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PD1/PD-L1blockers trigger metastases

Drug Developers dealing with PD1-PDL1 checkpoint inhibitors must consider new safety problems associated with the hyped cancer meds. 

A retrospective study on 377 patients with advanced non small cell lung cancer (NSCLC) who received PD-1 blockers as second-line therapy or later indicates that therapy outcomes are worse than those observed with classical chemotherapeutics (JAMA Oncology). 

After median follow-up of 12 months, 13.8% of patients had hyperproliferative disease (HPD), which is characterised by accelerated tumour proliferation, tumour outgrowth, and worse prognosis, patients experiencing HPD within the first six weeks of PD-1/PD-L1 inhibitor treatment had significantly lower overall survival (OS 3.4 months) vs patients with progressive disease (OS 6.2 months). In contrast, only 3 in 59 patients receiving chemotherapy (5.1%) developed HPD.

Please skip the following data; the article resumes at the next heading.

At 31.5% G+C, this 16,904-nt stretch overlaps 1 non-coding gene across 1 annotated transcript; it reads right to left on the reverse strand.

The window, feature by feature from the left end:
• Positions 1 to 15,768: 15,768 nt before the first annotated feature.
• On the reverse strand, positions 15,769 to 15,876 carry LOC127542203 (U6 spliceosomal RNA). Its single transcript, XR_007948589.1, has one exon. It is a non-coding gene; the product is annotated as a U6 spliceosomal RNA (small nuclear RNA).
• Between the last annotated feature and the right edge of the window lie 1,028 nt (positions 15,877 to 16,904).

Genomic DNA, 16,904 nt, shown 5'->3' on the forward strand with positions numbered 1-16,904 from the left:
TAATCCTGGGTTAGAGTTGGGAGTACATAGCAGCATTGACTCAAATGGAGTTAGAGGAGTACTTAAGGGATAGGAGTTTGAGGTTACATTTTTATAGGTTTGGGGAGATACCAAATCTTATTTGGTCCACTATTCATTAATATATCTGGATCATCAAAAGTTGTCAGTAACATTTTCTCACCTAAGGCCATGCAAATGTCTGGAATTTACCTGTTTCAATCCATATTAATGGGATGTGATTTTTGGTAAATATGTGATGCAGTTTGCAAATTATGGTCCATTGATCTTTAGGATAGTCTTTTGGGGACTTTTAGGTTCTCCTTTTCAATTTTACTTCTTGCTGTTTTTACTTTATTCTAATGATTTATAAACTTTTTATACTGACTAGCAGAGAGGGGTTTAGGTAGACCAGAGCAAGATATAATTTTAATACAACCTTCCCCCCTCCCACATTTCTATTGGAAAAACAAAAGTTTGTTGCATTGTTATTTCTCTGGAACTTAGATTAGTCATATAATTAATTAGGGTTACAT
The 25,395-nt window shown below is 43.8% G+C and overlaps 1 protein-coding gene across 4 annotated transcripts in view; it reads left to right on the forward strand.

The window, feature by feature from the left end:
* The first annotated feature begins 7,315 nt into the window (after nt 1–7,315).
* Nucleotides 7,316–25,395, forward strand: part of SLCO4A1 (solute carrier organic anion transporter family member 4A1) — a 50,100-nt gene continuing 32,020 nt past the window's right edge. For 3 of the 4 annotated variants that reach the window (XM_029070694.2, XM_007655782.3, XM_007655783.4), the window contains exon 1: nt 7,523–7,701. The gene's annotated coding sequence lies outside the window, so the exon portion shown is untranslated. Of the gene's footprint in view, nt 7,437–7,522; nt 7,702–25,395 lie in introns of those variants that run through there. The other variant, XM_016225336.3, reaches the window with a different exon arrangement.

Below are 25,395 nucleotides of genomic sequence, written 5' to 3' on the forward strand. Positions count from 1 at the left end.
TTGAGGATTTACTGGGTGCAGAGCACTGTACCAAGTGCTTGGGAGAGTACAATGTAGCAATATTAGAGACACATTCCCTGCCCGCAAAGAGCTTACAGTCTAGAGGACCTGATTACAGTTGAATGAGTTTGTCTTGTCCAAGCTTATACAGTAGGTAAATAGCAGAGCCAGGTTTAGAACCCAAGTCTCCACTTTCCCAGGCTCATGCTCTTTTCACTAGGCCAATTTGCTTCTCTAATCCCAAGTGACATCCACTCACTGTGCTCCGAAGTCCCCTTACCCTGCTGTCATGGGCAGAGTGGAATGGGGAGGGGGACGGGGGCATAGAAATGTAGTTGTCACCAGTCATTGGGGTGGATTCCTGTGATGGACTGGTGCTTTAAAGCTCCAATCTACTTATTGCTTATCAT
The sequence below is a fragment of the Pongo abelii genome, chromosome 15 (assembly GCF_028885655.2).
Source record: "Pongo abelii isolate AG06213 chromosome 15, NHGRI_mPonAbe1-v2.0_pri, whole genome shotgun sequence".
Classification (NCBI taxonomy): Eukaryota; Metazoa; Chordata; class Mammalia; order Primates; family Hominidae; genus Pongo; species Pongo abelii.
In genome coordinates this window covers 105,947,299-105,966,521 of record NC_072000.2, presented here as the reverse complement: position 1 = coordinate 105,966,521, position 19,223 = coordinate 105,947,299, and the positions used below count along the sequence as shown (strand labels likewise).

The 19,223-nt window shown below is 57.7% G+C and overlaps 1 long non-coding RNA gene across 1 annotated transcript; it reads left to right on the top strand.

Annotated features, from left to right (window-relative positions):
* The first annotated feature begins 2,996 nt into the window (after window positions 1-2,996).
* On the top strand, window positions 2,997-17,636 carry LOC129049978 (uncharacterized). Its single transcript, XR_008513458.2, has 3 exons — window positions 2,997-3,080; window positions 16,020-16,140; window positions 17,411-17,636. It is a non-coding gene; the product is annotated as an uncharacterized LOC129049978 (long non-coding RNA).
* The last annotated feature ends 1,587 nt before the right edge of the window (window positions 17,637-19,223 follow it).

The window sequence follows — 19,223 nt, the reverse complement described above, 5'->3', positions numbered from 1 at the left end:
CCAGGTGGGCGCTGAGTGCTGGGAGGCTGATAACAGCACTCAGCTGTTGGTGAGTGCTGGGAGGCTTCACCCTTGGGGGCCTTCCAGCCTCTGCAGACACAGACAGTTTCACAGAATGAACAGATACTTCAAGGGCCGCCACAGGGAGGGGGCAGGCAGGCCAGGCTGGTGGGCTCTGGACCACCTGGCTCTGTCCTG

“Our study suggests that HPD is more common with PD-1/PD-L1 inhibitors compared with chemotherapy in pretreated patients with NSCLC and is also associated with high metastatic burden and poor prognosis in patients treated with PD-1/PD-L1 inhibitors,“ conclude the authors, headed by Caroline Caramella from French Gustave Roussy cancer centre in Villejuif. As HPD previously was reported in 9% of advanced cancers  and in 29% of patients with head and neck cancer, they say that “additional studies are needed to determine the molecular mechanisms involved.“

Patients investigated had received either the anti-PD-1 mAbs nivolumab (Bristol-Myers Squibb) or pembrolizumab (Merck & Co.) or the anti-PD-L1 mAbs atezolizumab (Roche) or durvalumab from AstraZeneca plc

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